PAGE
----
Our prayers can be divided roughly into three categories: I praise you, G-d; I beseech you, G-d; and I thank you, G-d.
Today we give thanks.
Some say we must cultivate an “attitude of gratitude.” Judaism agrees, and perhaps nudges us even further toward a RADICAL attitude of gratitude. Our tradition points us toward a perpetual posture of appreciation. Why else would we pray three times each day, Modim anachnu lach, we thank you, G-d for the blessings of our lives, for the very blessing of existence? Why else would the sages of old encourage us to utter 100 blessings each day?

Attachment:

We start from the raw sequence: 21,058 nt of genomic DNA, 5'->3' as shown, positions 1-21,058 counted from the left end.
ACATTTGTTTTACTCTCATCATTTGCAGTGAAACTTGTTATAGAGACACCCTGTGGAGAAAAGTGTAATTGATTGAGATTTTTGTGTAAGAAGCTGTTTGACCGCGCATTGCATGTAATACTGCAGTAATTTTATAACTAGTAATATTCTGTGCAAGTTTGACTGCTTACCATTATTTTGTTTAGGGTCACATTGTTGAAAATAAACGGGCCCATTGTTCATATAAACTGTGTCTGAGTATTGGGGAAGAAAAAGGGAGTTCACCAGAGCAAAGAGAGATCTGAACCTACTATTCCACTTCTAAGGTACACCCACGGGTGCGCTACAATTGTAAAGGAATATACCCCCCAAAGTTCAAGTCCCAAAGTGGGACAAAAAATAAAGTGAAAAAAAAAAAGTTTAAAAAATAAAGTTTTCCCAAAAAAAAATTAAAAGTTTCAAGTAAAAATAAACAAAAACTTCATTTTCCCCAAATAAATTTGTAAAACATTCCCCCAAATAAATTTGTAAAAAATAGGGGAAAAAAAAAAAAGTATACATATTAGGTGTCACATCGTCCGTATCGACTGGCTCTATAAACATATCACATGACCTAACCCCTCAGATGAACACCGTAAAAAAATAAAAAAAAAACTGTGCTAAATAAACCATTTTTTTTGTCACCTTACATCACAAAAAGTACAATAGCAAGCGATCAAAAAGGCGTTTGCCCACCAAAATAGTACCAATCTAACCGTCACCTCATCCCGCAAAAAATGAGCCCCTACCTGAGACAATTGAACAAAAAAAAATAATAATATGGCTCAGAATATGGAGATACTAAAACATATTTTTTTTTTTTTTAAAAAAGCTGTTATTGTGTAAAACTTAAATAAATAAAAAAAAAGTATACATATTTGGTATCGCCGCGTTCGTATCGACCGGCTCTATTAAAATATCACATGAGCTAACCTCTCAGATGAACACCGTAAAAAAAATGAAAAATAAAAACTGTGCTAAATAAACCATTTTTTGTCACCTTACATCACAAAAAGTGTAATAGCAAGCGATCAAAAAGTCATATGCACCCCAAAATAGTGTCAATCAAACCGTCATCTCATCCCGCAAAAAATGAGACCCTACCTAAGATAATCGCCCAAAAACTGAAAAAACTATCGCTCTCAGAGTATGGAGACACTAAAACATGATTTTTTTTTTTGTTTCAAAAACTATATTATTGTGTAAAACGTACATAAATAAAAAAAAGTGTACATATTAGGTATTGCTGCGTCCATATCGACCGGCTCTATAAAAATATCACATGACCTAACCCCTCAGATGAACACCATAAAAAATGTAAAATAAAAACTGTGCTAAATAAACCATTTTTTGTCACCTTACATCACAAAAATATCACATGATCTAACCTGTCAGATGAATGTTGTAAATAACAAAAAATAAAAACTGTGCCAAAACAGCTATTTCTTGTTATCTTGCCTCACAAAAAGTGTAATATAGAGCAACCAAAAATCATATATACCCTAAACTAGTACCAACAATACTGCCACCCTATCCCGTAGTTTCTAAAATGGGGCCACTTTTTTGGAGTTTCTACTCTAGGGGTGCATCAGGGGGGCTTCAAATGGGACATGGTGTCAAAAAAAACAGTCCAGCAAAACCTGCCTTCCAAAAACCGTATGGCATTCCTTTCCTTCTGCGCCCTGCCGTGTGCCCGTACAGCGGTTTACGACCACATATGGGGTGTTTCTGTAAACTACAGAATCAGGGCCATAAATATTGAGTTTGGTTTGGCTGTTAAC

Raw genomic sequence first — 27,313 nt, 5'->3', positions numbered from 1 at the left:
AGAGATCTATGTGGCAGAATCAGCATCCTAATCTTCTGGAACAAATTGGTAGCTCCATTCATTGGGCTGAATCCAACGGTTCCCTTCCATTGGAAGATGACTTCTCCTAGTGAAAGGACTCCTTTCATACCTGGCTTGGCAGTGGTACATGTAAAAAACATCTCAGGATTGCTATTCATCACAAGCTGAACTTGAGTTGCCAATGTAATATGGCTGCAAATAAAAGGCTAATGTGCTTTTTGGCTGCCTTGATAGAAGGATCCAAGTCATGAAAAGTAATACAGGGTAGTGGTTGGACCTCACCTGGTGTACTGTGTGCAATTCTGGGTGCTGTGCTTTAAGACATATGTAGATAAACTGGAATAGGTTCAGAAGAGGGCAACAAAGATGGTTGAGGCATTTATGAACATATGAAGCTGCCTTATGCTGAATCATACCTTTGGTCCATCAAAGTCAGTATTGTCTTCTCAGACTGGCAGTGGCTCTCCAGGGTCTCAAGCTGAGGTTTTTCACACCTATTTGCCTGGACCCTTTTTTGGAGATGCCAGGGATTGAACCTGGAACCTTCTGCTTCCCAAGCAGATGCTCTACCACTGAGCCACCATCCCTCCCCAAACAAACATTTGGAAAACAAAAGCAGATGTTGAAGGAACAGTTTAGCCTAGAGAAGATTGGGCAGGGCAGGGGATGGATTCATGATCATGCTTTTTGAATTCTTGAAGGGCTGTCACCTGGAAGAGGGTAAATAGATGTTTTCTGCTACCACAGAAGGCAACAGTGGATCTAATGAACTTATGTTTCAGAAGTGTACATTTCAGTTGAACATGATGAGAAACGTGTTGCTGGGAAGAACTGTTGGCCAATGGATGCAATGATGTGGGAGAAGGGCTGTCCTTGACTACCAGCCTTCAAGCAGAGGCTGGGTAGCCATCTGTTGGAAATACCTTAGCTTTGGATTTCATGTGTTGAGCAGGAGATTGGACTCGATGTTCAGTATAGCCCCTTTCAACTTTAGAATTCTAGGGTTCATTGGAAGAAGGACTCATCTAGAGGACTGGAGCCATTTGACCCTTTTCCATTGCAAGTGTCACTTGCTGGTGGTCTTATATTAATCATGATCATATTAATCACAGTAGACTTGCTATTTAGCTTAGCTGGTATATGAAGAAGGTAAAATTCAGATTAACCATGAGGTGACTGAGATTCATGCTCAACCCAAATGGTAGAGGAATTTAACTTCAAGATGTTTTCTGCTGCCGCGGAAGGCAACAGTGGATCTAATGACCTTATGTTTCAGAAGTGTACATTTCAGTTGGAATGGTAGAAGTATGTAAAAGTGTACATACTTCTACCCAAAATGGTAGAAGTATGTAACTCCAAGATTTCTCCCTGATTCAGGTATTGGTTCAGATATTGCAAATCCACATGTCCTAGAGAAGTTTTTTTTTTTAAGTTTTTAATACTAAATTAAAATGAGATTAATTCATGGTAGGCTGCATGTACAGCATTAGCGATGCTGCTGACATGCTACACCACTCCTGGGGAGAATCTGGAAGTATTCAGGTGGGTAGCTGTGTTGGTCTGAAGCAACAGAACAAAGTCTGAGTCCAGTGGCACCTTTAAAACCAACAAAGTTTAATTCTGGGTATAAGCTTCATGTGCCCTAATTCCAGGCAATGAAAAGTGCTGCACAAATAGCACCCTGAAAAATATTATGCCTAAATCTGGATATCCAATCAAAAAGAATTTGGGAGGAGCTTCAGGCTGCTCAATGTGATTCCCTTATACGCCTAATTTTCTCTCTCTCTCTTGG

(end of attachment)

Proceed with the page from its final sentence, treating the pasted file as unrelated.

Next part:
Friends, on this Thanksgiving may each of us find ample gratitude in our hearts. And, included in that cornucopia of thankfulness, may we recognize the blessing we are to each other.
Rabbi Jeffrey Weill